A devastating earthquake struck Lisbon in 1755, killing 40,000 people and destroying much of the city. Up until then, Lisbon had been one of the most active ports in Europe, and many important buildings and landmarks were damaged.
More recently Lisbon has been the subject of much development, having hosted the World Expo in 1998, and been named the European City of Culture in 1994. Tourism is now the country’s main source of income, and as such there is plenty to see and do.
The centre of Lisbon is dominated by the Praca do Commercio and the surrounding shops. The central park, Parque Eduardo VII provides some respite after a heavy day’s shopping.
The Alfama district, to the east of the centre, suffered the least damage from the earthquake; therefore many medieval buildings can still be seen here. The Castelo de Sao Jorge has some impressive views over the city. Belem, located in the western part of Lisbon, contains a 16th century monastery called Mosteiro dos Jeronimos, and the Torre de Belem (Belem Tower). These are both UNESCO World Heritage sites.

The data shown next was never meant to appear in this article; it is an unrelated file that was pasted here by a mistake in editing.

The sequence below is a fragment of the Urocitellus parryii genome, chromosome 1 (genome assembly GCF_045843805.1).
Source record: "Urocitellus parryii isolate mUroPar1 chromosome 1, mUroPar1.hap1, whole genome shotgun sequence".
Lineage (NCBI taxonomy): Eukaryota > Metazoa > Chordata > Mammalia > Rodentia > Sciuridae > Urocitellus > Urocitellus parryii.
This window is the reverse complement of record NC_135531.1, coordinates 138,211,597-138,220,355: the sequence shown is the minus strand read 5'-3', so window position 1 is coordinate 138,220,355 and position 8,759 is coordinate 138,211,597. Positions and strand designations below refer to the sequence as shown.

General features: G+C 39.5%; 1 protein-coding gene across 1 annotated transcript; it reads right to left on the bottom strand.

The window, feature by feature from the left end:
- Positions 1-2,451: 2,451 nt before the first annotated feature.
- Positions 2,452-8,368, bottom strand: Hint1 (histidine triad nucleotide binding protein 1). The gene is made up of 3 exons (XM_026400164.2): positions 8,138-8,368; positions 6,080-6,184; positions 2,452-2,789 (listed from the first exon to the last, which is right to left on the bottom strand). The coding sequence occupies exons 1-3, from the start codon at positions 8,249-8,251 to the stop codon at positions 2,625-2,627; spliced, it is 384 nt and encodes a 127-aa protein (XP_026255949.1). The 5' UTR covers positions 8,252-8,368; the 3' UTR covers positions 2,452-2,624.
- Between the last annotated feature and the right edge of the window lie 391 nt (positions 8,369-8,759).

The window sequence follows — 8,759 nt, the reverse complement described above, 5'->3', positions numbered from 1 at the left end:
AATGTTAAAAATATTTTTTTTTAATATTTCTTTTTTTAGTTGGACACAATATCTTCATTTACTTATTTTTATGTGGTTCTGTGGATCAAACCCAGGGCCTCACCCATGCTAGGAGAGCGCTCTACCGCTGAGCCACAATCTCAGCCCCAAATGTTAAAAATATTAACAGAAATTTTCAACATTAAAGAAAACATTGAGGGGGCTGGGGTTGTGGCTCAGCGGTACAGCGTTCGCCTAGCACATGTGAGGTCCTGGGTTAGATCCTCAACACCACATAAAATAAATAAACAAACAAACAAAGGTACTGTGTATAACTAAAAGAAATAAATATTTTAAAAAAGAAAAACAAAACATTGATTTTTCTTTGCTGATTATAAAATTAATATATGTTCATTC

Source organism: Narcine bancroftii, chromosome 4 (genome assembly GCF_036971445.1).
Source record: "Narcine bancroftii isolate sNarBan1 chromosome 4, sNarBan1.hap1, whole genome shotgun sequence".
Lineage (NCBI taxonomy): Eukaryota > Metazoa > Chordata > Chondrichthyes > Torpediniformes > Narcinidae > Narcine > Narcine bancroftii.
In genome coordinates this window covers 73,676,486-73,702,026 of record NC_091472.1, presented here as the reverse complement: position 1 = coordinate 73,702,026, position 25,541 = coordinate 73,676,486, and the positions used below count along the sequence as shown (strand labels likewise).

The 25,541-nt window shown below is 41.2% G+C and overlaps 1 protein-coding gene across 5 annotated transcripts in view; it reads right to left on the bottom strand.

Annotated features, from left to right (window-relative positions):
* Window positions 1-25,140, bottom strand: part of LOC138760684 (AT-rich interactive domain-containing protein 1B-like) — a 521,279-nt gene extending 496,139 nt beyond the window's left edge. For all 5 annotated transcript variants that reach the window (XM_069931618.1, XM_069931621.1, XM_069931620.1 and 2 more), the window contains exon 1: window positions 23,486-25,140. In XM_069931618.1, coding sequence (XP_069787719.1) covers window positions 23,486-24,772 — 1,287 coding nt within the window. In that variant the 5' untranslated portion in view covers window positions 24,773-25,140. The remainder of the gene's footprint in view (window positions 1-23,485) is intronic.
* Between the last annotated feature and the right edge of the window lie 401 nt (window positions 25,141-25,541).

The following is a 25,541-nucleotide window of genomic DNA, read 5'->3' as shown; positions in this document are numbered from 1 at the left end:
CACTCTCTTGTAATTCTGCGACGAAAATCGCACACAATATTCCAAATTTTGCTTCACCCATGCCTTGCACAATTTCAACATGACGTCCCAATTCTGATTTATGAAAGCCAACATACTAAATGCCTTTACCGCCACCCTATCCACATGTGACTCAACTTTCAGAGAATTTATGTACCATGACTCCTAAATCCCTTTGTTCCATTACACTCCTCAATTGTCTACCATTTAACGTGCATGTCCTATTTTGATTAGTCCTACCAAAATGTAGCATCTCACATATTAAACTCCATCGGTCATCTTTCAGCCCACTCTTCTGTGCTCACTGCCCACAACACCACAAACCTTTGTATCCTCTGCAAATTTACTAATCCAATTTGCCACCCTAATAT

The Parque das Nacoes is where the Expo 98 took place, and is now a large entertainment complex complete with one of the largest aquariums in the world. The Torre Vasco da Gama (Vasco da Gama Tower) is Lisbon’s highest building and has an observatory.
To see what Lisbon’s nightlife has to offer, take the Elevador da Gloria funicular railway to Praca dos Restauradores. The Barrio Alto district is where you’ll find the bars and nightclubs.